We don’t want the people in charge of making healthcare policy decisions and laws to work in a vacuum. Neither do we want them to be marionettes being manipulated by special interests. How to balance the two?
This month could be a watershed (maybe) for the sustainable growth rate (SGR) formula, whose repeal has bipartisan support but details about how to pay for it remain undefined. At the end of the month, it will either have been resolved, enforced or once again suspended. Statistics favor option three. Option two is unlikely, given the steep reimbursement cut that would be imposed on physicians. With only a few weeks left before the March 31 deadline, option one seems a stretch.
But you never know.
Most of us also are unlikely to know the efforts that have been initiated to resolve this issue. The cover story of the March-April issue of Cardiovascular Business looks at physician advocates and their role in being the voice of the profession and the patients it serves. But it also is important to recognize that the message can appear to be self-serving.
The average person is likely to see repeal of the SGR as physicians arguing to maintain their income level. And in comparison to the average wage earner, that salary is very handsome. That makes messaging all the more critical in cases such as the SGR.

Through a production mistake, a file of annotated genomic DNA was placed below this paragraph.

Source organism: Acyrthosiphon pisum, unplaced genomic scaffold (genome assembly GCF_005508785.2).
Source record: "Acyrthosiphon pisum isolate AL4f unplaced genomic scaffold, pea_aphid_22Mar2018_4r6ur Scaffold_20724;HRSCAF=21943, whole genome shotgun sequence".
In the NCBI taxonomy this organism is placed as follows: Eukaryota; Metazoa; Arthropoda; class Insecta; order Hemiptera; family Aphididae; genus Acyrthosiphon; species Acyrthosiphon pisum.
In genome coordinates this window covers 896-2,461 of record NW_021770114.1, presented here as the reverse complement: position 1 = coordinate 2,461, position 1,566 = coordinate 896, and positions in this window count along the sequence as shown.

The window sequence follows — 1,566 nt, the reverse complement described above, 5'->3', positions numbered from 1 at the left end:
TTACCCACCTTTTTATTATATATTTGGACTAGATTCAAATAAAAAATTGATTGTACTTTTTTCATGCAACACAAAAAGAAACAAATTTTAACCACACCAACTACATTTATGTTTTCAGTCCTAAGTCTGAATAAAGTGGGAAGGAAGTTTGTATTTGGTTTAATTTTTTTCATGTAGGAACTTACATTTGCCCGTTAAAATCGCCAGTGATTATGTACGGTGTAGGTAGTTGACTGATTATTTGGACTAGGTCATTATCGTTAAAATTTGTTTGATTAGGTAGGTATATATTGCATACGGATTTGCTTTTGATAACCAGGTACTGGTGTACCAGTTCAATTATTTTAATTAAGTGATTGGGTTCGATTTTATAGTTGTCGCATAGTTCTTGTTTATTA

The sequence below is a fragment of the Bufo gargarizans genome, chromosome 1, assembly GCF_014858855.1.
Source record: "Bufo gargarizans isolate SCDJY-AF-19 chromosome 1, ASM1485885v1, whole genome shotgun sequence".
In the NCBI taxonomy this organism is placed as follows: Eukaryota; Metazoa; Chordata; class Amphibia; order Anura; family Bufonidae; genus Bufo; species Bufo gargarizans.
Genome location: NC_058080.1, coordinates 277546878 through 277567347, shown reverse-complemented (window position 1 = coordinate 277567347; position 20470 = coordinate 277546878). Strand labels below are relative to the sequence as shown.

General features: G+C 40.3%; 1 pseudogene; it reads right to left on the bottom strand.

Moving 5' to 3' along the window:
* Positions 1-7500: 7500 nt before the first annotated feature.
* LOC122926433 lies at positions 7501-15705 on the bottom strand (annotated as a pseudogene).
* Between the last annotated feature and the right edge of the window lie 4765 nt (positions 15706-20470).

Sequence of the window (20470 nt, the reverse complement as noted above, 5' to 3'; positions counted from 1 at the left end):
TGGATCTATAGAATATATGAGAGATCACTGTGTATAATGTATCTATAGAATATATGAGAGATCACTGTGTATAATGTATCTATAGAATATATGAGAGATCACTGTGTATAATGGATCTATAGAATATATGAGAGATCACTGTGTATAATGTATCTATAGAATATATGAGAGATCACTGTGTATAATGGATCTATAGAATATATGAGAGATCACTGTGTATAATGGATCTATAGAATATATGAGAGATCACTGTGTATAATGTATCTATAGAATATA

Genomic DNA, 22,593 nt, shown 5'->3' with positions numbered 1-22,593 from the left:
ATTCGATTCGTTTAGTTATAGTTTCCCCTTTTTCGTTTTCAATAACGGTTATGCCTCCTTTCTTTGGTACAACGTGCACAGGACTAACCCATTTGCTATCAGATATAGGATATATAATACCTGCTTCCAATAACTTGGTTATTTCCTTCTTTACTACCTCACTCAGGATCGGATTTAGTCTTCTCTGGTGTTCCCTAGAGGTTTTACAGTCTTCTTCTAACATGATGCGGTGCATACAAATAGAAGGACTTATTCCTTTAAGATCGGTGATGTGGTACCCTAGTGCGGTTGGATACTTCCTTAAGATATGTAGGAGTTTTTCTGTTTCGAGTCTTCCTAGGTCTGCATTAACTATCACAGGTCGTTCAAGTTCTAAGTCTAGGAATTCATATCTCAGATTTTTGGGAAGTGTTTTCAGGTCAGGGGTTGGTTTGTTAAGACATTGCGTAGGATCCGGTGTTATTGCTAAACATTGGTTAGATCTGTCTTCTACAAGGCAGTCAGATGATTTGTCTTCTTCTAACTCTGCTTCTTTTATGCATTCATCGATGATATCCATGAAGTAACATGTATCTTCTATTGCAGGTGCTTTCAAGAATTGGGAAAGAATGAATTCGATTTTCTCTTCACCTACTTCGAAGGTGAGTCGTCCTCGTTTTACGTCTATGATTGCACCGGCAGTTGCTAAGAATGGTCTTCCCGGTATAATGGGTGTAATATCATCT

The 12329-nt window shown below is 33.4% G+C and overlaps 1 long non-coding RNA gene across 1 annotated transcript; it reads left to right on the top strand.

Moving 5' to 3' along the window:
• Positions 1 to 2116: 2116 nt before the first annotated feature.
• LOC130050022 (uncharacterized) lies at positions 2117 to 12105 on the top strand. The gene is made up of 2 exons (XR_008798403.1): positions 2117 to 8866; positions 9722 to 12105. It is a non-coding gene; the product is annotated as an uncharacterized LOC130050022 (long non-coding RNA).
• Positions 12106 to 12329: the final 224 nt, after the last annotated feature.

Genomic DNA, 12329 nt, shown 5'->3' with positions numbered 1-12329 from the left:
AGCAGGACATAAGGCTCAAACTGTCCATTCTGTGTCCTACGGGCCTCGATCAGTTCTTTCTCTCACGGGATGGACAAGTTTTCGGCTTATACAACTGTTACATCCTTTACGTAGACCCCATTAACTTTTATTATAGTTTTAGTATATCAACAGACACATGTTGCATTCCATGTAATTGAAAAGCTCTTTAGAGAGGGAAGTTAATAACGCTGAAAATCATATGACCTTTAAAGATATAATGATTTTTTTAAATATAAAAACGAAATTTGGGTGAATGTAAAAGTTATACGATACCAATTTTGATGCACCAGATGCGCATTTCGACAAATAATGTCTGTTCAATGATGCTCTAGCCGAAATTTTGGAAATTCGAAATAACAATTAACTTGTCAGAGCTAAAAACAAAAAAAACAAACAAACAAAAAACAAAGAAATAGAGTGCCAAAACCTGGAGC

Politics is about the distribution of limited resources, a political scientist once told me. Those who gain access to members of Congress or their aides make a case for how the distribution of a slice of the federal budget serves the greater good. As some of the physicians in the cover story point out, what provides for better patient care also results in physician reimbursement.
The advocates who articulate these needs recognize that the funding of healthcare as practiced of yore is not sustainable. Many represent professional societies and play the role of communicator not only to federal officials and lawmakers but also to their membership. The messaging goes both ways.
Cardiologists and administrators who show restraint and use healthcare funding judiciously help to ensure resources will be there in the future. This may go a long way toward maintaining dialog—and good will—in Washington.
Cardiovascular Business, editor